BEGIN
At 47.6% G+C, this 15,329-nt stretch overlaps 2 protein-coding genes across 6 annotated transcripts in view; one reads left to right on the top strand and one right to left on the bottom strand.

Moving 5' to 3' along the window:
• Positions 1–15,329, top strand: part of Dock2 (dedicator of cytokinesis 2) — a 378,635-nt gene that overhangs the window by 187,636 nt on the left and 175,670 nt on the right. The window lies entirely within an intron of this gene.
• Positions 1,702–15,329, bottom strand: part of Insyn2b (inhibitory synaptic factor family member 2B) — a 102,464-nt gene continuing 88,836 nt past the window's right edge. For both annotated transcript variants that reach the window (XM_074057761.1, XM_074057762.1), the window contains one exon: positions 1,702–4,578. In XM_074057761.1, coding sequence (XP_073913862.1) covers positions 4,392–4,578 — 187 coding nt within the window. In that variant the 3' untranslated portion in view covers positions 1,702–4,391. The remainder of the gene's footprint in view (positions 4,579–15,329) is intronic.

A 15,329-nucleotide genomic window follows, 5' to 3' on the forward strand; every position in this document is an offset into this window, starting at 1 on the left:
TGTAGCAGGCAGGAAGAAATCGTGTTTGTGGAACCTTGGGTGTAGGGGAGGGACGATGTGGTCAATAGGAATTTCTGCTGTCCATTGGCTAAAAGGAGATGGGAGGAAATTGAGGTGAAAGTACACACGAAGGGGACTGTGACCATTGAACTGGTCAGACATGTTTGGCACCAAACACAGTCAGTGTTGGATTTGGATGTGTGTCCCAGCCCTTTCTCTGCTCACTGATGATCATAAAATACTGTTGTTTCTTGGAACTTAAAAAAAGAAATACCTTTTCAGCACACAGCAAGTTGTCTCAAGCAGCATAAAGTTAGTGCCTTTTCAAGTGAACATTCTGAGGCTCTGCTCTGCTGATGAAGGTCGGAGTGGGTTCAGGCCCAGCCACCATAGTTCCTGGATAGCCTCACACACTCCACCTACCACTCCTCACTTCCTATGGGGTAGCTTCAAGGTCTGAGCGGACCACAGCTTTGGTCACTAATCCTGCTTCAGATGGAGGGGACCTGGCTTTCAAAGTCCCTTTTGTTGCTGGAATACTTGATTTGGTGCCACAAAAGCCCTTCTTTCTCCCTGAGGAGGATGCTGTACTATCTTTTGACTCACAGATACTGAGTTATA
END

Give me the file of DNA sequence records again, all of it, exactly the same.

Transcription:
At 47.6% G+C, this 15,329-nt stretch overlaps 2 protein-coding genes across 6 annotated transcripts in view; one reads left to right on the top strand and one right to left on the bottom strand.

Moving 5' to 3' along the window:
• Positions 1–15,329, top strand: part of Dock2 (dedicator of cytokinesis 2) — a 378,635-nt gene that overhangs the window by 187,636 nt on the left and 175,670 nt on the right. The window lies entirely within an intron of this gene.
• Positions 1,702–15,329, bottom strand: part of Insyn2b (inhibitory synaptic factor family member 2B) — a 102,464-nt gene continuing 88,836 nt past the window's right edge. For both annotated transcript variants that reach the window (XM_074057761.1, XM_074057762.1), the window contains one exon: positions 1,702–4,578. In XM_074057761.1, coding sequence (XP_073913862.1) covers positions 4,392–4,578 — 187 coding nt within the window. In that variant the 3' untranslated portion in view covers positions 1,702–4,391. The remainder of the gene's footprint in view (positions 4,579–15,329) is intronic.

A 15,329-nucleotide genomic window follows, 5' to 3' on the forward strand; every position in this document is an offset into this window, starting at 1 on the left:
TGTAGCAGGCAGGAAGAAATCGTGTTTGTGGAACCTTGGGTGTAGGGGAGGGACGATGTGGTCAATAGGAATTTCTGCTGTCCATTGGCTAAAAGGAGATGGGAGGAAATTGAGGTGAAAGTACACACGAAGGGGACTGTGACCATTGAACTGGTCAGACATGTTTGGCACCAAACACAGTCAGTGTTGGATTTGGATGTGTGTCCCAGCCCTTTCTCTGCTCACTGATGATCATAAAATACTGTTGTTTCTTGGAACTTAAAAAAAGAAATACCTTTTCAGCACACAGCAAGTTGTCTCAAGCAGCATAAAGTTAGTGCCTTTTCAAGTGAACATTCTGAGGCTCTGCTCTGCTGATGAAGGTCGGAGTGGGTTCAGGCCCAGCCACCATAGTTCCTGGATAGCCTCACACACTCCACCTACCACTCCTCACTTCCTATGGGGTAGCTTCAAGGTCTGAGCGGACCACAGCTTTGGTCACTAATCCTGCTTCAGATGGAGGGGACCTGGCTTTCAAAGTCCCTTTTGTTGCTGGAATACTTGATTTGGTGCCACAAAAGCCCTTCTTTCTCCCTGAGGAGGATGCTGTACTATCTTTTGACTCACAGATACTGAGTTATA